Professor MacHugh turned on him. 
—And if not? he said.
—Ill tell you how it was, Myles Crawford began. Hungarian it was one day
A smile of light brightened his darkrimmed eyes, lengthened his long lips.
—The Greek! he said again. Kyrios! Shining word! The vowels the Semite and the Saxon know not. Kyrie! The radiance of the intellect. I ought to profess Greek, the language of the mind. Kyrie eleison! The closetmaker and the cloacamaker will never be lords of our spirit. We are liege subjects of the catholic chivalry of Europe that foundered at Trafalgar and of the empire of the spirit, not an imperium, that went under with the Athenian fleets at Ægospotami. Yes, yes. They went under. Pyrrhus, misled by an oracle, made a last attempt to retrieve the fortunes of Greece. Loyal to a lost cause.
He strode away from them towards the window.
—They went forth to battle, Mr OMadden Burke said greyly, but they always fell.
—Boohoo! Lenehan wept with a little noise. Owing to  a brick received in the latter half of the matinée. Poor, poor, poor Pyrrhus!
He whispered then near Stephens ear:
Theres a ponderous pundit MacHugh
Who wears goggles of ebony hue
As he mostly sees double
To wear them why trouble?
I cant see the Joe Miller. Can you?
In mourning for Sallust, Mulligan says. Whose mother is beastly dead.
Myles Crawford crammed the sheets into a sidepocket.
—Thatll be all right, he said. Ill read the rest after. Thatll be all right.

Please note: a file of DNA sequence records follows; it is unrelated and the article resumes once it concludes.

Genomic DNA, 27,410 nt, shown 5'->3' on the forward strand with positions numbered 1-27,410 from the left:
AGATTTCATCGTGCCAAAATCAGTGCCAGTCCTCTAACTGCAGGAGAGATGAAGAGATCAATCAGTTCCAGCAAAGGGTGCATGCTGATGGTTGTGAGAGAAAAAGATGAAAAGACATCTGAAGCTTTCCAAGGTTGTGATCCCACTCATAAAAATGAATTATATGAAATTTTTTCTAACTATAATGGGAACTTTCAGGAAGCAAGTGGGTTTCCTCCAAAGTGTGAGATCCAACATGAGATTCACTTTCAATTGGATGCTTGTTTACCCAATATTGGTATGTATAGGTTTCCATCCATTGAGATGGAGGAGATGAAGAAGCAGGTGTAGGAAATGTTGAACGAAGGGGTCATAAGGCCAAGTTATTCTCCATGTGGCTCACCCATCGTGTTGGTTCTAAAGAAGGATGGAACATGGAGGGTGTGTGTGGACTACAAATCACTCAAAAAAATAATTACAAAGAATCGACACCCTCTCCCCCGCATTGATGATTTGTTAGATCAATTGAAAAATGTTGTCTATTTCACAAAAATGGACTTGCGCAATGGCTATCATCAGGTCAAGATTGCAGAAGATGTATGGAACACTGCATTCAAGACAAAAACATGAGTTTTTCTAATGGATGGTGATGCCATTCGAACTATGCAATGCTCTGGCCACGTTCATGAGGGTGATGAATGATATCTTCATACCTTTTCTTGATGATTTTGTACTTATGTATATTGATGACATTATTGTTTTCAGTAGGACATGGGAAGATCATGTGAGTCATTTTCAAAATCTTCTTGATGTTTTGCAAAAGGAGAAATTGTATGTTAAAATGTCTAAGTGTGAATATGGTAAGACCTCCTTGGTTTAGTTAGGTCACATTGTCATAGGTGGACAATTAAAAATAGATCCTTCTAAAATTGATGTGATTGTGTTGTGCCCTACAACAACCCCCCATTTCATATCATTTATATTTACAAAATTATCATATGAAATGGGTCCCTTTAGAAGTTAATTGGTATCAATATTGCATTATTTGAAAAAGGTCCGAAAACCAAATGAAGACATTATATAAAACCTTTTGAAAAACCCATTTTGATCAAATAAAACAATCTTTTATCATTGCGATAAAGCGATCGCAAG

Lenehan extended his hands in protest.
—But my riddle! he said. What opera is like a railway line?
—Opera? Mr OMadden Burkes sphinx face reriddled.
Lenehan announced gladly:
—The Rose of Castille. See the wheeze? Rows of cast steel. Gee!
He poked Mr OMadden Burke mildly in the spleen. Mr OMadden Burke fell back with grace on his umbrella, feigning a gasp.
—Help! he sighed. I feel a strong weakness.
Lenehan, rising to tiptoe, fanned his face rapidly with the rustling tissues.
The professor, returning by way of the files, swept his hand across Stephens and Mr OMadden Burkes loose ties.
—Paris, past and present, he said. You look like communards.
—Like fellows who had blown up the bastille, J. J.  OMolloy said in quiet mockery. Or was it you shot the lord lieutenant of Finland between you? You look as though you had done the deed. General Bobrikoff.
- We were only thinking about it, Stephen said.
—All the talents, Myles Crawford said. Law, the classics.
—The turf, Lenehan put in.
—Literature, the press.
—If Bloom were here, the professor said. The gentle art of advertisement.
—And Madam Bloom, Mr OMadden Burke added. The vocal muse. Dublins prime favourite.
Lenehan gave a loud cough.
—Ahem! he said very softly. O, for a fresh of breath air! I caught a cold in the park. The gate was open.
—I want you to write something for me, he said. Something with a bite in it. You can do it. I see it in your face. In the lexicon of youth